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NCJ Number: 228080 Find in a Library
Title: Sources of Prescriptions for Misuse by Adolescents: Differences in Sex, Ethnicity, and Severity of Misuse in a Population-Based Study
Journal: Journal of the American Academy of Child and Adolescent Psychiatry  Volume:48  Issue:8  Dated:August 2009  Pages:828-836
Author(s): Ty S. Schepis Ph.D.; Suchitra Krishnan-Sarin Ph.D.
Date Published: August 2009
Page Count: 9
Sponsoring Agency: National Institutes of Health
Bethesda, MD 20892
Substance Abuse and Mental Health Services Admin (SAMHSA)
Rockville, MD 20857
Grant Number: T32 DA007238
Publisher: http://www.lww.com 
Type: Report (Study/Research)
Format: Article
Language: English
Country: United States of America
Annotation: This investigation examined the sources that adolescents use to acquire medication for misuse, and the potential gender and ethnic differences in sources for prescription medication use by adolescents.
Abstract: Results of the study indicate that friends and relatives served as the most common source of medications for adolescents, with purchases from drug dealers and theft of medication, usually from friends or family, also somewhat common sources. Few adolescents used the Internet as a source of medication. Sex and ethnic differences were found predominantly for opioids. Female patients were more likely to steal medication or obtain it for free and male patients were more likely to purchase medication or acquire it from a physician. Results also indicate the White adolescents were more likely to purchase opioids; however, African-American adolescents were more likely to misuse opioids from a physician. The exploration of the phenomenon of adolescent prescription misuse has great public health importance, as it could inform the development of prevention programs for adolescents at higher risk for misuse and treatment for those adolescents who have initiated misuse. In this study, data were used from the 2005 and 2006 National Survey on Drug Use and Health to examine sources for opioids, tranquilizers, and stimulants, sex or ethnic differences, and whether different sources corresponded to differences in other risk behaviors. Tables and references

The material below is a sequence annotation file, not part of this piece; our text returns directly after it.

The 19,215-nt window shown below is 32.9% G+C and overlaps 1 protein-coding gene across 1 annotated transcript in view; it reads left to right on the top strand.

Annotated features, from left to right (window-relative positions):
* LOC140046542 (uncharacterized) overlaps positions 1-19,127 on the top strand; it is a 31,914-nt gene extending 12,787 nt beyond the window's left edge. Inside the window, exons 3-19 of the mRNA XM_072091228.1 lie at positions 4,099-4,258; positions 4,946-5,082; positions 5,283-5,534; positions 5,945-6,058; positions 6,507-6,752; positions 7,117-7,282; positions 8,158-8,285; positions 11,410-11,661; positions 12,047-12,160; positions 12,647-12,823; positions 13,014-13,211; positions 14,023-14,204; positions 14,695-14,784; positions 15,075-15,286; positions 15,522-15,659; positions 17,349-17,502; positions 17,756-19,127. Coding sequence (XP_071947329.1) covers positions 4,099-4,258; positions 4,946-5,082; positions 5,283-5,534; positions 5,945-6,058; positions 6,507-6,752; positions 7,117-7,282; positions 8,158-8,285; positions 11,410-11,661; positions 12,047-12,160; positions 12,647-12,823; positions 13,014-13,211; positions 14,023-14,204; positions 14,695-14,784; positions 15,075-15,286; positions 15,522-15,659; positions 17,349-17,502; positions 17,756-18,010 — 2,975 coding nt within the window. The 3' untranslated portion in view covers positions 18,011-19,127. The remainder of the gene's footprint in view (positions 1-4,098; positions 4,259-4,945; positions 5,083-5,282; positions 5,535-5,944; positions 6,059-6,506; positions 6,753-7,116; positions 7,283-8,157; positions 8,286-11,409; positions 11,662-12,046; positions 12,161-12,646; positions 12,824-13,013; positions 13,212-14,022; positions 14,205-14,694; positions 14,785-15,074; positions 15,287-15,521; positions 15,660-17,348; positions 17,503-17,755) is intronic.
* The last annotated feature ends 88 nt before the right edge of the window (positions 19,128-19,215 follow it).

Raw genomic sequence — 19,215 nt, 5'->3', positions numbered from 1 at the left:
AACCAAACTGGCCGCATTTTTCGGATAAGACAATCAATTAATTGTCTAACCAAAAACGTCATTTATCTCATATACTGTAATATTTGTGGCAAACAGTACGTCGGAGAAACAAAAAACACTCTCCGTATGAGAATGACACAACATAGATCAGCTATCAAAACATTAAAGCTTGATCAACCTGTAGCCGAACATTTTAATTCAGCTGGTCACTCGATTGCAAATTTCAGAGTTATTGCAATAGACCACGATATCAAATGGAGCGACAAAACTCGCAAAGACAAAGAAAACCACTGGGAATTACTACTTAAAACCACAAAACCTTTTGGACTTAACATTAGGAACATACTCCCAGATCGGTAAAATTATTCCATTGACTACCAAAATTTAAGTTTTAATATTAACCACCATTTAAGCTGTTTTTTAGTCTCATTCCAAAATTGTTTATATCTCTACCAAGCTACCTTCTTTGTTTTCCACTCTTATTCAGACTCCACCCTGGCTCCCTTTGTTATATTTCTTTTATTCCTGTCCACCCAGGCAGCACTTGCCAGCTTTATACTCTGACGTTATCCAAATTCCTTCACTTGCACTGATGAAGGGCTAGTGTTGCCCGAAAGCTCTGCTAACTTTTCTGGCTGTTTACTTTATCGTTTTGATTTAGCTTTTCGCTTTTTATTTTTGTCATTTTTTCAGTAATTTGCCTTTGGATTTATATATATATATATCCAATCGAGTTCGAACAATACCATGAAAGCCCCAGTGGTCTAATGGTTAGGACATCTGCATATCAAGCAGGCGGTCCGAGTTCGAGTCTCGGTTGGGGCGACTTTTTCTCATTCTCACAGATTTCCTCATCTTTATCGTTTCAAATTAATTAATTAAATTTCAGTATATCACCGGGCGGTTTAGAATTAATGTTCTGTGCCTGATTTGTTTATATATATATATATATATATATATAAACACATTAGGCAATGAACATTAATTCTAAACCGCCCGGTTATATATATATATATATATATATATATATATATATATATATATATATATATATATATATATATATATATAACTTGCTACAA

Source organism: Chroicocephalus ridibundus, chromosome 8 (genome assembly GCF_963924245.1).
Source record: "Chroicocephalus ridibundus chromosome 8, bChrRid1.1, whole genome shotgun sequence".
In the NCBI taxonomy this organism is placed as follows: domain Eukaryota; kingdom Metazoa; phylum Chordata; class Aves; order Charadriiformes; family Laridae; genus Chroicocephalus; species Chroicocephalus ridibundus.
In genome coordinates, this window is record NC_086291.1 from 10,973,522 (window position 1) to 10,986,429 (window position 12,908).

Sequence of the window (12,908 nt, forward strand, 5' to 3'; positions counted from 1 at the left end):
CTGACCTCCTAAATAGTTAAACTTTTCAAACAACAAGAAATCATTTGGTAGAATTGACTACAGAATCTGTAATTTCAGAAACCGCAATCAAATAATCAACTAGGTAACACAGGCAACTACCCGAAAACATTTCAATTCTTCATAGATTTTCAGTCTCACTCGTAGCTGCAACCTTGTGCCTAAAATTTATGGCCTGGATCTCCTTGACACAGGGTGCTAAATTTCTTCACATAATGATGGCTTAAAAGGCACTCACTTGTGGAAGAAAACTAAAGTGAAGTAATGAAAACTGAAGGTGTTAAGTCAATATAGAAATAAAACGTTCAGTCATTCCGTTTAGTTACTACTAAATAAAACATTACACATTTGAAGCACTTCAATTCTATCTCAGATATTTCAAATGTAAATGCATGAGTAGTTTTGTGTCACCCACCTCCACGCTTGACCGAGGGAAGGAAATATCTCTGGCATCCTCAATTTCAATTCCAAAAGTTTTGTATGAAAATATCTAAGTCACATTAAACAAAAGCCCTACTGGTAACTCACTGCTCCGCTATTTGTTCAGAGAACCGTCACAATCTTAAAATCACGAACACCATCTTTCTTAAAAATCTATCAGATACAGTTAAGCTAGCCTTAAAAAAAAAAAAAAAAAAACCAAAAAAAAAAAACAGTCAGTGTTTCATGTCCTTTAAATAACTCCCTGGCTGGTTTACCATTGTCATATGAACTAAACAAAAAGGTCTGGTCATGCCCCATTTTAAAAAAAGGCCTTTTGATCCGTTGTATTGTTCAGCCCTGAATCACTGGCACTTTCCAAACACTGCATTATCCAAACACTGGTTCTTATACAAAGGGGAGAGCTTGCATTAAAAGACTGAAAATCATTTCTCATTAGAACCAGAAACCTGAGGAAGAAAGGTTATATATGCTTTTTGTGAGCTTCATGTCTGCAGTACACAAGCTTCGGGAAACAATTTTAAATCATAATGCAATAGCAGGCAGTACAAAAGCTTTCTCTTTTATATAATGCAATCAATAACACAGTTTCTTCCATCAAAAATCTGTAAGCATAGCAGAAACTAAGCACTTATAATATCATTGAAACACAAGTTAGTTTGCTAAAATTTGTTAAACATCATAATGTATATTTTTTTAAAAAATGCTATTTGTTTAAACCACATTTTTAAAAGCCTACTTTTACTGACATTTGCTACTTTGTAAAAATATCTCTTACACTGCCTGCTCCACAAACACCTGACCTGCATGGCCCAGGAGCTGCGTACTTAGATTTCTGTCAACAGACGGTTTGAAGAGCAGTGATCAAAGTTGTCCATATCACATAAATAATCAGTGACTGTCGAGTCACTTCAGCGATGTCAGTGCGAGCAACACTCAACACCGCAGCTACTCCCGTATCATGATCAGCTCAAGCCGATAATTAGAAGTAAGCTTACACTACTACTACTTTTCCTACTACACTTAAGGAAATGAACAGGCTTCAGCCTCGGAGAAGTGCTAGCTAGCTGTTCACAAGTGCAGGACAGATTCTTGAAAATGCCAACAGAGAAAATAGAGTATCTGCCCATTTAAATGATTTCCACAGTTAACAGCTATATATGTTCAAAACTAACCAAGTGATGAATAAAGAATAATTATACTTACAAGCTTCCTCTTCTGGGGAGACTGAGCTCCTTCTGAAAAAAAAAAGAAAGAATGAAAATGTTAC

Main Term(s): Adolescent chemical dependency
Index Term(s): Adolescents at risk; Controlled Substances; Drug abuse; Gender issues; Juvenile drug abusers; Prescription drugs
To cite this abstract, use the following link:
http://www.ncjrs.gov/App/publications/abstract.aspx?ID=250092

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